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Old Feb 7, 2008, 08:50 AM   #16
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I use the default AppleTV settings, though with the 2-pass option enabled. A typical movie probably comes in a smidge under 2GB.
Thanks! I'll get started this afternoon.
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Old Feb 7, 2008, 08:58 AM   #17
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I'm very interested in all this! Once I use 'MacTheRipper', is there a way to import it into iTunes, or do I need to run it through handbrake first?
iTunes does not accept VIDEO_TS folders. Handbrake is needed first to convert it to a format that iTunes will recognize.
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Old Feb 7, 2008, 09:07 AM   #18
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Yes, I know there is as I used some, but when I tried Parallels to check it is having a fit and is unable to Open disk image!! I hate Parallels!!

Anywho, I think the PC apps you need are DVD Decrypt and DVD Shrink
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Is there any PC software capable of doing this? Thanks
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Old Feb 7, 2008, 09:33 AM   #19
stvfisher
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iTunes does not accept VIDEO_TS folders. Handbrake is needed first to convert it to a format that iTunes will recognize.
Thanks for the response. So if I don't plan on putting the movies on my ipod or an apple TV, is there any reason to convert them to an iTunes recognized format?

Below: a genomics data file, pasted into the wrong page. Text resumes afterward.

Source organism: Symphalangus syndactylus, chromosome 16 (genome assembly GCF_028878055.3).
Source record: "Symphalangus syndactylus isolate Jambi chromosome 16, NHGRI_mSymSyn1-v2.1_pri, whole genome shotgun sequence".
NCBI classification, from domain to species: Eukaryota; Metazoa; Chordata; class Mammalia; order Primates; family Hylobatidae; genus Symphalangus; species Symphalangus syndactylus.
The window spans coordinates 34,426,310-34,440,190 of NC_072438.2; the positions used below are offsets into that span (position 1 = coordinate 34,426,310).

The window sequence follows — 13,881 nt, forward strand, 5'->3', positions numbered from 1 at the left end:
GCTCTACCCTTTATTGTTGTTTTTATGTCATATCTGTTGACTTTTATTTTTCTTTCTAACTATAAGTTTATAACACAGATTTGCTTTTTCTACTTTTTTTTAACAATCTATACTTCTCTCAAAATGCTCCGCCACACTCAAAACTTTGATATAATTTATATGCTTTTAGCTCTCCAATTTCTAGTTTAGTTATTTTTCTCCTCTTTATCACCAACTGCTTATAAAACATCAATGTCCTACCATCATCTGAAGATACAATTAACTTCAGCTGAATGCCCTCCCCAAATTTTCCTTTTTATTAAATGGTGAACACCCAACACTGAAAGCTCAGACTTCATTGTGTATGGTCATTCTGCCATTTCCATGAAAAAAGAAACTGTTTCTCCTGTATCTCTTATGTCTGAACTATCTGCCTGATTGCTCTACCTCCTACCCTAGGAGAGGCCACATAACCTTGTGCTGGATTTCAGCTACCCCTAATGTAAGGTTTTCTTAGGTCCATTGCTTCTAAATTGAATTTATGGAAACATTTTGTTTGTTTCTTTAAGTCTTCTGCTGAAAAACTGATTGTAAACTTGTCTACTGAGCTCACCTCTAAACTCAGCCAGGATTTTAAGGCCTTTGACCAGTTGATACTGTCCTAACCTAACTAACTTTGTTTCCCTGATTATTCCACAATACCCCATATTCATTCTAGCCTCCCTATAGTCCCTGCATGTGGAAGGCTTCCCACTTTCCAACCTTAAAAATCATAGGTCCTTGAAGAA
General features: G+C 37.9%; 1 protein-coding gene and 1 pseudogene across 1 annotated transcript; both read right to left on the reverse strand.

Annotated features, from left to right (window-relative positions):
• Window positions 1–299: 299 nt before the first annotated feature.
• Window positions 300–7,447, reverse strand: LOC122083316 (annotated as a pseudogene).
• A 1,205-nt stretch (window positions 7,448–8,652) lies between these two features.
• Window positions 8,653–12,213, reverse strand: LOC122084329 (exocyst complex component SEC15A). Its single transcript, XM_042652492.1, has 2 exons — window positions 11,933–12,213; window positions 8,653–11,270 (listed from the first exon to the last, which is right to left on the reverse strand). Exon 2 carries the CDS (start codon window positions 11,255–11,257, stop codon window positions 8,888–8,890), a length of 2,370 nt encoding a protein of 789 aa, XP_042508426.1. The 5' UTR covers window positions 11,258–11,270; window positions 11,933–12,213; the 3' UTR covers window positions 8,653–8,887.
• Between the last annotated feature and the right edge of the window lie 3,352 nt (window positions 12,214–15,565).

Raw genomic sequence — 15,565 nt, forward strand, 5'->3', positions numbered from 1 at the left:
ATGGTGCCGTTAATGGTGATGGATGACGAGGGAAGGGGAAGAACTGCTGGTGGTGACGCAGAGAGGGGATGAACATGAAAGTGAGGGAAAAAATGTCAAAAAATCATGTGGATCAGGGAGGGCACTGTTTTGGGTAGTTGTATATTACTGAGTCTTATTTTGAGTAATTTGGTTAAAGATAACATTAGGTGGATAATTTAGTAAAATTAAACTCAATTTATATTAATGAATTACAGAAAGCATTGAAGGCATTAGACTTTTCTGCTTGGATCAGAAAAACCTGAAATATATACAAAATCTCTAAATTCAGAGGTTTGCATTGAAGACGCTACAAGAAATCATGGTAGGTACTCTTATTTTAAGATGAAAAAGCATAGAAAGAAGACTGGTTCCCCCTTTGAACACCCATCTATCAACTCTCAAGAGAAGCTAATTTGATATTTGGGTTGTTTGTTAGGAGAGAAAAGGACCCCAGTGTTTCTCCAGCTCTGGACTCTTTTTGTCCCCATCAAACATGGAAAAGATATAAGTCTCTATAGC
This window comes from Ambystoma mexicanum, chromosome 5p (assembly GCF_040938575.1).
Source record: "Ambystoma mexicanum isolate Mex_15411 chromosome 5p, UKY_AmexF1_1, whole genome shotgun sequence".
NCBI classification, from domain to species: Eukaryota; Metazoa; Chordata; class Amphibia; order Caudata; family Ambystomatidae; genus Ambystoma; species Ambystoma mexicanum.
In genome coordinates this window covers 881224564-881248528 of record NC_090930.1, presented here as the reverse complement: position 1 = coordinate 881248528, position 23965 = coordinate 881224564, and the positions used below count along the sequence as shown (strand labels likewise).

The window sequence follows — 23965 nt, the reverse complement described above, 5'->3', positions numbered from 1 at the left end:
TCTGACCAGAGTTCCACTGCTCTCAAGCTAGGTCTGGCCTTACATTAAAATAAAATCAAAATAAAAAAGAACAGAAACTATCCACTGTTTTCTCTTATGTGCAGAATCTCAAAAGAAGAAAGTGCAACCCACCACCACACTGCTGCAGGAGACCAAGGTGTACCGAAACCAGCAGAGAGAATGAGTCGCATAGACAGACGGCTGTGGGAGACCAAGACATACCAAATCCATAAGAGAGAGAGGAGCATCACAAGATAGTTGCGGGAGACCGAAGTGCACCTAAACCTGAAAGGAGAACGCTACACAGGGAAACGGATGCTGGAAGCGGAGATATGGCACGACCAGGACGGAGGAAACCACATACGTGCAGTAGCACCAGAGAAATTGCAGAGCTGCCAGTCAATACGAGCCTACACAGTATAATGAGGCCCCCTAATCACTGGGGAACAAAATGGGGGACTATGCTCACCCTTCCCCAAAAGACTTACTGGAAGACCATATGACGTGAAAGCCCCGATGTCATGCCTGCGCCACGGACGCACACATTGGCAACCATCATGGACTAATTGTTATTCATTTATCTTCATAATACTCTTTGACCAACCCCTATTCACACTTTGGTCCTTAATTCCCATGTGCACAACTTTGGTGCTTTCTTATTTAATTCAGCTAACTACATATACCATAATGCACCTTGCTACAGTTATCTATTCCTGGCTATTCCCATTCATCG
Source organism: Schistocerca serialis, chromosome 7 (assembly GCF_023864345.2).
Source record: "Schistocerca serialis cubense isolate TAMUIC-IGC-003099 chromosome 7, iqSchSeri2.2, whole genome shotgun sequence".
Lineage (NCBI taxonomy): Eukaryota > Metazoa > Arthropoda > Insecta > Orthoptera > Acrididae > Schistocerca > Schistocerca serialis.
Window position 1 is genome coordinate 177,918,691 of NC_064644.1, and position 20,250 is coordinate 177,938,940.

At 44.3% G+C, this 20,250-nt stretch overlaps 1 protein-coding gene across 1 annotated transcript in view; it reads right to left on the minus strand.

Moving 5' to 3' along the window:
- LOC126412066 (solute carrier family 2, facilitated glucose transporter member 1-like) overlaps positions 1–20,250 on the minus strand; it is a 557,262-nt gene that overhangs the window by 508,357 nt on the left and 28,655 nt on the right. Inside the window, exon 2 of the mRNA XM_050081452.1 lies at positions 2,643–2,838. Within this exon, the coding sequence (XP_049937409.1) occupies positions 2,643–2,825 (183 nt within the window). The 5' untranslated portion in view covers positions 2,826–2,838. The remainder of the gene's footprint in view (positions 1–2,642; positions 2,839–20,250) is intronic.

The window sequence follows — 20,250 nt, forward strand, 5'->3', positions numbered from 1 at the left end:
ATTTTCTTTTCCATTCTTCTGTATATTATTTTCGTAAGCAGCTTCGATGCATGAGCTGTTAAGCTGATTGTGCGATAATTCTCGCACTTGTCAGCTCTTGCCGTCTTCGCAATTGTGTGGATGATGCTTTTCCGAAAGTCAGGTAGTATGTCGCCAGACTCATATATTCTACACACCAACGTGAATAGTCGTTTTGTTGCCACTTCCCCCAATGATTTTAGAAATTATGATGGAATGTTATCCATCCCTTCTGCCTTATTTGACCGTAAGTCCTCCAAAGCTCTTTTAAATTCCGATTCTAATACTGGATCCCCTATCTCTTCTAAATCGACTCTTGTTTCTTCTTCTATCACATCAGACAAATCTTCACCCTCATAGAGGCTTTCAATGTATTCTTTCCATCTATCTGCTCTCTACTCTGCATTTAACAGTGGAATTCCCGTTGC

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Old Feb 7, 2008, 11:18 AM   #20
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I also want to start ripping my DVDs (most of which are TV shows) to my Mac before buying an TV. However, I have experienced a few problems - firstly when ripping some episodes of The O.C. Season 1, I have noticed that the audio is out of sync with the video - to the extent that it is unwatchable. Anyone else experienced this and know a fix for this problem?

I am also having trouble with the aspect ratios, I would prefer that all DVDs were converted to widescreen as I hate the black vertical bars, so I have experimented with using the anamorphic option for my 4:3 DVDs. However, I have read on the forum that 4:3 content should not be converted to 16:9 - why is this? Finally, anyone know on settings for 1.85:1 and 2.5:1 in order to display without black bars?
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Old Feb 7, 2008, 11:27 AM   #21
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However, I have read on the forum that 4:3 content should not be converted to 16:9 - why is this? Finally, anyone know on settings for 1.85:1 and 2.5:1 in order to display without black bars?